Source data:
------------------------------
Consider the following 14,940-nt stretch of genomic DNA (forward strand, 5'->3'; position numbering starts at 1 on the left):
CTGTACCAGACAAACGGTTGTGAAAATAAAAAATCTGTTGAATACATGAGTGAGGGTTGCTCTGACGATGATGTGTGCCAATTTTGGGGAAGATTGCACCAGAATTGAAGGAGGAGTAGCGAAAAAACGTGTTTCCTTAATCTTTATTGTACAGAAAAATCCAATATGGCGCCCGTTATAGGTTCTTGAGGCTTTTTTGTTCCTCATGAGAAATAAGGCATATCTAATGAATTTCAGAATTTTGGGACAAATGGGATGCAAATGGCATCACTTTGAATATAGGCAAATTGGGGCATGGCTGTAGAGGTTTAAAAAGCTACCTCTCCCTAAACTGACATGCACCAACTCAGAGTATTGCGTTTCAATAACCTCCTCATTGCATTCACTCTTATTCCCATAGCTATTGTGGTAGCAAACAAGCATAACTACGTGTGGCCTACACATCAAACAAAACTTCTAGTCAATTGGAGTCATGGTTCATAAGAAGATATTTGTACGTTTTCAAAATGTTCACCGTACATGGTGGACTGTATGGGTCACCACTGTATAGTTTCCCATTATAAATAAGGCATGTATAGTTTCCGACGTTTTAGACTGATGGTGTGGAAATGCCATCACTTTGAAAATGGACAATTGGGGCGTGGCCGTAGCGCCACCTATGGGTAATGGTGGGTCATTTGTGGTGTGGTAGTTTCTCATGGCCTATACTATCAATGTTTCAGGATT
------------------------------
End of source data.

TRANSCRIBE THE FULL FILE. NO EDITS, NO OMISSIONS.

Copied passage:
Consider the following 14,940-nt stretch of genomic DNA (forward strand, 5'->3'; position numbering starts at 1 on the left):
CTGTACCAGACAAACGGTTGTGAAAATAAAAAATCTGTTGAATACATGAGTGAGGGTTGCTCTGACGATGATGTGTGCCAATTTTGGGGAAGATTGCACCAGAATTGAAGGAGGAGTAGCGAAAAAACGTGTTTCCTTAATCTTTATTGTACAGAAAAATCCAATATGGCGCCCGTTATAGGTTCTTGAGGCTTTTTTGTTCCTCATGAGAAATAAGGCATATCTAATGAATTTCAGAATTTTGGGACAAATGGGATGCAAATGGCATCACTTTGAATATAGGCAAATTGGGGCATGGCTGTAGAGGTTTAAAAAGCTACCTCTCCCTAAACTGACATGCACCAACTCAGAGTATTGCGTTTCAATAACCTCCTCATTGCATTCACTCTTATTCCCATAGCTATTGTGGTAGCAAACAAGCATAACTACGTGTGGCCTACACATCAAACAAAACTTCTAGTCAATTGGAGTCATGGTTCATAAGAAGATATTTGTACGTTTTCAAAATGTTCACCGTACATGGTGGACTGTATGGGTCACCACTGTATAGTTTCCCATTATAAATAAGGCATGTATAGTTTCCGACGTTTTAGACTGATGGTGTGGAAATGCCATCACTTTGAAAATGGACAATTGGGGCGTGGCCGTAGCGCCACCTATGGGTAATGGTGGGTCATTTGTGGTGTGGTAGTTTCTCATGGCCTATACTATCAATGTTTCAGGATT